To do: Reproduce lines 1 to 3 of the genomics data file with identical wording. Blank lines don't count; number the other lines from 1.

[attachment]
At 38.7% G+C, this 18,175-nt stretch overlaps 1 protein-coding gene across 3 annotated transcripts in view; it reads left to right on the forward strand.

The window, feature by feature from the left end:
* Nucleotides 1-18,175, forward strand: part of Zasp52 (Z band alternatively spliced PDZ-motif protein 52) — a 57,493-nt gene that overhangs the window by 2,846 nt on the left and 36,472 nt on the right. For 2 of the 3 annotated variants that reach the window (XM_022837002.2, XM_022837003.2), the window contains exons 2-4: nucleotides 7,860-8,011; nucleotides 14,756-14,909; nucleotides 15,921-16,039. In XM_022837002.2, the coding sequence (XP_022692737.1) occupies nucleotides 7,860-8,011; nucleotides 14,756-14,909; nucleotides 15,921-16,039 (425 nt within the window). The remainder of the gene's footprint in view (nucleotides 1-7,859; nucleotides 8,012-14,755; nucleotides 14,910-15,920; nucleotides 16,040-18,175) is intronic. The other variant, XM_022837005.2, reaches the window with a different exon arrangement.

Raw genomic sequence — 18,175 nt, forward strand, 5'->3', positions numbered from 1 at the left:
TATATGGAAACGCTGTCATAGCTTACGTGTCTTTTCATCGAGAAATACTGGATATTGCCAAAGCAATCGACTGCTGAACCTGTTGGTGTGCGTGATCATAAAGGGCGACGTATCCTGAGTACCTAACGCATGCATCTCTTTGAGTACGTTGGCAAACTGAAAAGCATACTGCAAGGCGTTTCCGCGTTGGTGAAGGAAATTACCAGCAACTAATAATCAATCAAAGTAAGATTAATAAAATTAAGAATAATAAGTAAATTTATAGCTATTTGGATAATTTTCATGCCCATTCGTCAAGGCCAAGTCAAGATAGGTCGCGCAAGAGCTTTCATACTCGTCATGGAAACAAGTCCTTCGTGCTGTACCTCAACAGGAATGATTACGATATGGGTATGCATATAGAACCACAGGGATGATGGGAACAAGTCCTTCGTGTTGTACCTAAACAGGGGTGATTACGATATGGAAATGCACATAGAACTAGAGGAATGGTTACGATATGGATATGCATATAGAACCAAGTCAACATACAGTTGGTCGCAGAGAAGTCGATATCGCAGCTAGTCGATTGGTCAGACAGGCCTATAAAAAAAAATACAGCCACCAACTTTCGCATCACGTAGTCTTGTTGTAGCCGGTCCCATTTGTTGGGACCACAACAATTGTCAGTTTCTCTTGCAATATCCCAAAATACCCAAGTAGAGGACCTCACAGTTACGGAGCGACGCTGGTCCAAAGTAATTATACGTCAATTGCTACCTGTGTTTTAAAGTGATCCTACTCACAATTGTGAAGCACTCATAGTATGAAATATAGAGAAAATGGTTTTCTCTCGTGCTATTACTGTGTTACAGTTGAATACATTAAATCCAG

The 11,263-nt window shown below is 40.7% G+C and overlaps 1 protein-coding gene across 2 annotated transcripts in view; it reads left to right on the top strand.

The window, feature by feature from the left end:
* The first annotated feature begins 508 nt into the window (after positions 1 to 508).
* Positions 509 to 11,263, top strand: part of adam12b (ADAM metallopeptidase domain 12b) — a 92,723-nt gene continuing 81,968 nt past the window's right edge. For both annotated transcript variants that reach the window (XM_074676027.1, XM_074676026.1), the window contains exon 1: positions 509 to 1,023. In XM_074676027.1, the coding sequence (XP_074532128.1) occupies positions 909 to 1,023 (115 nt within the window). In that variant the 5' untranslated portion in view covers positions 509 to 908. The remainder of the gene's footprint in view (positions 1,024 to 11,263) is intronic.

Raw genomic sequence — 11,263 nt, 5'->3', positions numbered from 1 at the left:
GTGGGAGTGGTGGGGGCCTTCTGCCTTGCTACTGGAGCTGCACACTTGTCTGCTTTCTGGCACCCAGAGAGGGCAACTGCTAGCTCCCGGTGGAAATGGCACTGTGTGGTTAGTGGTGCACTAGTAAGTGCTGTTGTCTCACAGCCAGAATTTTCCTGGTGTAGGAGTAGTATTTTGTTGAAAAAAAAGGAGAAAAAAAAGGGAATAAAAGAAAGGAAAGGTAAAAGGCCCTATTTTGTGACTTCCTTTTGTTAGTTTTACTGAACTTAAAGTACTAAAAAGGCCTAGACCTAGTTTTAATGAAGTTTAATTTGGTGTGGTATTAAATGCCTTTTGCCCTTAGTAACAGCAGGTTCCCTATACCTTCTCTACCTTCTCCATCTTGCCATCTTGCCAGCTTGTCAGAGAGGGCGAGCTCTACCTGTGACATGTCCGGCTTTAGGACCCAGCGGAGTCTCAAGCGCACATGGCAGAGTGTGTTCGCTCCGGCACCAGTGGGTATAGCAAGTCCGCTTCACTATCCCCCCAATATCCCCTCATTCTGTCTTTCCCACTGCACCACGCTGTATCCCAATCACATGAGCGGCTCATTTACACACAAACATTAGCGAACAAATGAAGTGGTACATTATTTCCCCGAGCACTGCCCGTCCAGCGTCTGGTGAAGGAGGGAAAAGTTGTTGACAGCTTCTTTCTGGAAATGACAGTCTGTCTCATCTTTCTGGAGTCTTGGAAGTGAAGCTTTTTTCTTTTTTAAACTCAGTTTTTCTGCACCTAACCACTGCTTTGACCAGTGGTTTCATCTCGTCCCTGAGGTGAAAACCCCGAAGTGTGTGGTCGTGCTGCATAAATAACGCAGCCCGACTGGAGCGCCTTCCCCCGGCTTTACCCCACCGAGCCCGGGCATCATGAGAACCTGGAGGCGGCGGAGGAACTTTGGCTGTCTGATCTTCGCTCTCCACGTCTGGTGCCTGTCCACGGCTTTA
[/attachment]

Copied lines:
At 38.7% G+C, this 18,175-nt stretch overlaps 1 protein-coding gene across 3 annotated transcripts in view; it reads left to right on the forward strand.

The window, feature by feature from the left end:
* Nucleotides 1-18,175, forward strand: part of Zasp52 (Z band alternatively spliced PDZ-motif protein 52) — a 57,493-nt gene that overhangs the window by 2,846 nt on the left and 36,472 nt on the right. For 2 of the 3 annotated variants that reach the window (XM_022837002.2, XM_022837003.2), the window contains exons 2-4: nucleotides 7,860-8,011; nucleotides 14,756-14,909; nucleotides 15,921-16,039. In XM_022837002.2, the coding sequence (XP_022692737.1) occupies nucleotides 7,860-8,011; nucleotides 14,756-14,909; nucleotides 15,921-16,039 (425 nt within the window). The remainder of the gene's footprint in view (nucleotides 1-7,859; nucleotides 8,012-14,755; nucleotides 14,910-15,920; nucleotides 16,040-18,175) is intronic. The other variant, XM_022837005.2, reaches the window with a different exon arrangement.